The Abbott Government Is Having Another Crack At Cracking Down On Internet Piracy

Like a greedy camel continually going back to a well that’s long dried, the Government is once again preparing an assault on the country’s allegedly “rampant” rates of Internet piracy. After the previous ALP Government attempted to do the same via a voluntary initiative that failed spectacularly, the current Coalition Government is threatening to get tough on Internet Service Providers and people who torrent alike.

The last time something like this was attempted, the Labor Government attempted to install a voluntary-based scheme where ISPs would opt in to filtering out or blocking services that enable users to share and download files such as Bit Torrents. That service proved a fairly glorious favour when it was realised that self-policing isn’t exactly the most efficient or effective method of curbing this kind of behaviour; particularly when businesses individual brands are potentially put at risk as a result.
So now instead of looking into the “why” of downloading and file-sharing, the Abbott Government is preparing to launch yet another assault on the “how”. Though Attorney General George Brandis’ office has stated there is no firm timeline for change, significant changes to Australia’s copyright laws was a core promise of the Abbott Government’s first term.
The offensive against online piracy is likely to take one of two forms: one being mandating that Internet service providers to issue warning notices to individuals found to have repeatedly downloaded; the other would see ISPs forced to block noted file-sharing and bit torrent delivery websites such as The Pirate Bay. Brandis’ office has warned that the Government is not afraid to legislate these changes should ISPs refuse to comply.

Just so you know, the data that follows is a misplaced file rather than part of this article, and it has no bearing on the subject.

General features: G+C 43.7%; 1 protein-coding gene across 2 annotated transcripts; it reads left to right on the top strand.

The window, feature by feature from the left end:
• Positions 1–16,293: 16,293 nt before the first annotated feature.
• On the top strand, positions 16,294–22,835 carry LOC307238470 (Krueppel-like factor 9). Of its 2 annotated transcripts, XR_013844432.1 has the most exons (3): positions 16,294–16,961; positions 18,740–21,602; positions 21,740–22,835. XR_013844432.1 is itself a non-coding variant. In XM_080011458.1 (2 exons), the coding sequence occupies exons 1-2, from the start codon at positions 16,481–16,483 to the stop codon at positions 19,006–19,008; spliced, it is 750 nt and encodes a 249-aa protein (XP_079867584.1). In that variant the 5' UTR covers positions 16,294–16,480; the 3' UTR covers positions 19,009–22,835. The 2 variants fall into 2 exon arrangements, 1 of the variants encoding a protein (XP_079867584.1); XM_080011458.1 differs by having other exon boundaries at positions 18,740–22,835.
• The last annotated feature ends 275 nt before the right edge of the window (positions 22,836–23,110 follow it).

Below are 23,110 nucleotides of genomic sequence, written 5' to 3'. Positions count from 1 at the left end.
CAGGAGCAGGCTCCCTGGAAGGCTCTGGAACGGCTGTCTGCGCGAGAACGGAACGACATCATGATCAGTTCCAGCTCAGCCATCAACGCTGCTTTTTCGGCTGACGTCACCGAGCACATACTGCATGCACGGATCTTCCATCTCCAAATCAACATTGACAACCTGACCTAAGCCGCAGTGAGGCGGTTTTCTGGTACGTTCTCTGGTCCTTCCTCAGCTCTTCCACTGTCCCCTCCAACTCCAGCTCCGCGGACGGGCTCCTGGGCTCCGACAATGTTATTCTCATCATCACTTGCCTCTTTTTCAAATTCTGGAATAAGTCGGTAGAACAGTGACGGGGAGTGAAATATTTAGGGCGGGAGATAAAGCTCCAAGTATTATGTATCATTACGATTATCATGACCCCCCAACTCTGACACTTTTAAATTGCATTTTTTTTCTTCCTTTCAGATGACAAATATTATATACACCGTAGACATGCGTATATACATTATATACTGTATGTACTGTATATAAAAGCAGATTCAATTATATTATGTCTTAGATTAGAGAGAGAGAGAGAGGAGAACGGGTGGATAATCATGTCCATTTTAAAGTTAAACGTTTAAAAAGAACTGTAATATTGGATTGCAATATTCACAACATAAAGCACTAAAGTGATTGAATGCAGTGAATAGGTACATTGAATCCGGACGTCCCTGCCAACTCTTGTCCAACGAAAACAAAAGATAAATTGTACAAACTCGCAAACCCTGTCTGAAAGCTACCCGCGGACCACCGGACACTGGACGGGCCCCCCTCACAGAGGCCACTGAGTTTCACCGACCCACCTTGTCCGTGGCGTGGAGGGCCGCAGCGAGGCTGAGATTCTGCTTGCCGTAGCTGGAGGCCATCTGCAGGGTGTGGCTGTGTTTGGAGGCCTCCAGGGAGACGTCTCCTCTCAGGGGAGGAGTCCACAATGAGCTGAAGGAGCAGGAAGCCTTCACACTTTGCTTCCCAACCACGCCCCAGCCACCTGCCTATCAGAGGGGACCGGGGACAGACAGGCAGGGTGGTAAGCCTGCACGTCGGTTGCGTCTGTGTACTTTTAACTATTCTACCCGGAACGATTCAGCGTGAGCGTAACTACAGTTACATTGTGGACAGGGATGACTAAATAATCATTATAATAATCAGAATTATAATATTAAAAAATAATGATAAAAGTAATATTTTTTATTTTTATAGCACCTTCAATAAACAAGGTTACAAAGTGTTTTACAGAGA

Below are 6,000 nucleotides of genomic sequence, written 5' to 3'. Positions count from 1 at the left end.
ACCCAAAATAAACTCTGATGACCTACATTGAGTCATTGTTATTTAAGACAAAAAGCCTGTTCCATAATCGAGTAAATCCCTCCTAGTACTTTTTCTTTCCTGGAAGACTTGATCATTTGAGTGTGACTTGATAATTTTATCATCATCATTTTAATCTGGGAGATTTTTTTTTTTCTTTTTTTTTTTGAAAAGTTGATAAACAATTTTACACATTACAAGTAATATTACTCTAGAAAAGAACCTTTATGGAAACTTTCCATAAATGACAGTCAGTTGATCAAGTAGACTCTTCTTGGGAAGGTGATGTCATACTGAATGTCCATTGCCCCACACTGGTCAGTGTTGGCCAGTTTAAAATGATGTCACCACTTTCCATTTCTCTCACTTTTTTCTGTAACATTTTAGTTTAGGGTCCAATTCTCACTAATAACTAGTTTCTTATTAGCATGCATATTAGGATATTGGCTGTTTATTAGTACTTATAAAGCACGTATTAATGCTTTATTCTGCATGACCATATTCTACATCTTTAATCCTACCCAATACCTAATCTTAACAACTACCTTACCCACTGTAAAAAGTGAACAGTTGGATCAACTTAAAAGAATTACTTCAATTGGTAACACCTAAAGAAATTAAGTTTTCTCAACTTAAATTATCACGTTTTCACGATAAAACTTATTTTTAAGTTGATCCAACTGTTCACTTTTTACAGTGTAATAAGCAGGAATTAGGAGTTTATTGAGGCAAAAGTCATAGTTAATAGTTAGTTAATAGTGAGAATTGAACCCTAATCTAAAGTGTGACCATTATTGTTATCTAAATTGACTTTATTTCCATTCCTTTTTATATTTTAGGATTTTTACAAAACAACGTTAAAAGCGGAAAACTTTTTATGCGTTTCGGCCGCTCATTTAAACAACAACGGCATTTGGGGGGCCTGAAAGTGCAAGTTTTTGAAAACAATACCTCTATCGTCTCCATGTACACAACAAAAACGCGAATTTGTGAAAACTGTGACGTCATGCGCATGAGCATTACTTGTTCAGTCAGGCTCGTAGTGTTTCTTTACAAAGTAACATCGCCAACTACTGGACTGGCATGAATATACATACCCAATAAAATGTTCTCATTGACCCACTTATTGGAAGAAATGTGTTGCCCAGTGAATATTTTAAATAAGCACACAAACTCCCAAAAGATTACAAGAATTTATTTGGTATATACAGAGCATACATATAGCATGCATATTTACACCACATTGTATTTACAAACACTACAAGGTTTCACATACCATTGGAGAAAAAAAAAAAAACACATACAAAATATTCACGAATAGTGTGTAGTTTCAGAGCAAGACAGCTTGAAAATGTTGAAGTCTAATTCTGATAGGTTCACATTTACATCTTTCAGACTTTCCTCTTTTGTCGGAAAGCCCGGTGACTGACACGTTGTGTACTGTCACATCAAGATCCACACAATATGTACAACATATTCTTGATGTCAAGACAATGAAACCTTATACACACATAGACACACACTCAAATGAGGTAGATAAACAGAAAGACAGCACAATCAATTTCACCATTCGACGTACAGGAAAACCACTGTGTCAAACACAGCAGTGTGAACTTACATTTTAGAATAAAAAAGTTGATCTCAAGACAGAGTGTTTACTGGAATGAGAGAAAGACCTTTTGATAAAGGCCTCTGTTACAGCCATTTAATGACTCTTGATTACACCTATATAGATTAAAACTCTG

Whilst the Government’s obvious duty is to protect and foster the local industry, and encourage the development of young creatives in Australia, punishing the individual in an environment already bereft of choice is a dangerous, and potentially futile, endeavour, and works under the patently incorrect assumption that Internet piracy is born out of an inherent and systemic desire to steal.
As long as those with the power to do so refuse to research and implement new methods of paid media delivery, the current cycle will continue as the status quo. Indeed, those who refuse to learn from past mistakes will always be doomed to repeat them.
Photo: Sergio Dionisio via Getty Images.

via SMH.